The human brain is always evolving, and that evolution is accelerating. Consider “superplasticity,” described as “the ability of each mind to plug into the minds and experiences of countless others through culture or technology.”
The next stage of brainpower enhancement could be technological – through genetic engineering or brain prostheses. Because the gene variants pivotal to intellectual brilliance have yet to be discovered, boosting brainpower by altering genes may still be some way off, or even impossible. Prostheses are much closer, especially as the technology for wiring brains into computers is already being tested (see “Dawn of the cyborgs”). Indeed, futurist and inventor Ray Kurzweil believes the time when humans merge with machines will arrive as early as 2045 (New Scientist, 9 May, p 26).
In the future, will there be a sort of “class division” between those whose brains are enhanced, and those who don’t want or can’t afford enhancement?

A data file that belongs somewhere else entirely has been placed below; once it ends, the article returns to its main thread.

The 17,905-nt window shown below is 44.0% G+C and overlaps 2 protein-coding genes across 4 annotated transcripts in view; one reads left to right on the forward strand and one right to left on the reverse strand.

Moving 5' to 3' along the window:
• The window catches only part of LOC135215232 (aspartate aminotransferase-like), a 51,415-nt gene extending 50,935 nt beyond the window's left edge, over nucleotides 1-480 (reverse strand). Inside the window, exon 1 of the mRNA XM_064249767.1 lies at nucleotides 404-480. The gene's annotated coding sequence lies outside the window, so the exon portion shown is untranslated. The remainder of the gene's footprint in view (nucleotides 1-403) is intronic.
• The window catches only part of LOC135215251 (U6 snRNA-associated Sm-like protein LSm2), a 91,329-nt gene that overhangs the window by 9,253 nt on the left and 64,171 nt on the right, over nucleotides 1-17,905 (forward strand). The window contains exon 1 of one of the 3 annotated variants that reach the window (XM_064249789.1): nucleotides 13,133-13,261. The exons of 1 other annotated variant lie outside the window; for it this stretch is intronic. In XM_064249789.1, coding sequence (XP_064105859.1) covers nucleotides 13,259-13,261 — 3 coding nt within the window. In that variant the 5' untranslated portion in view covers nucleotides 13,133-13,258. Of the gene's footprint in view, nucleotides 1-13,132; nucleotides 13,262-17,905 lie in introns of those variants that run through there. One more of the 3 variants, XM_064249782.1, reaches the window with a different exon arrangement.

The guiding principle, perhaps, could be to make sure the technology is cheap enough to be open to all, much as books, computers and cellphones are today, at least in richer countries. “If this stuff can be produced cheaply and resonates with what people want to do anyway, it could take off,” says Chris Gosden, an archaeologist at the University of Oxford.
John Dupré at the University of Exeter, UK says “There will be a lot of evolution, but it won’t be classic neo-Darwinist changes in the genome. It will be changes in the environment, in technology and in the availability of good education. I don’t think souping up people’s genomes is the way to go.” [Link]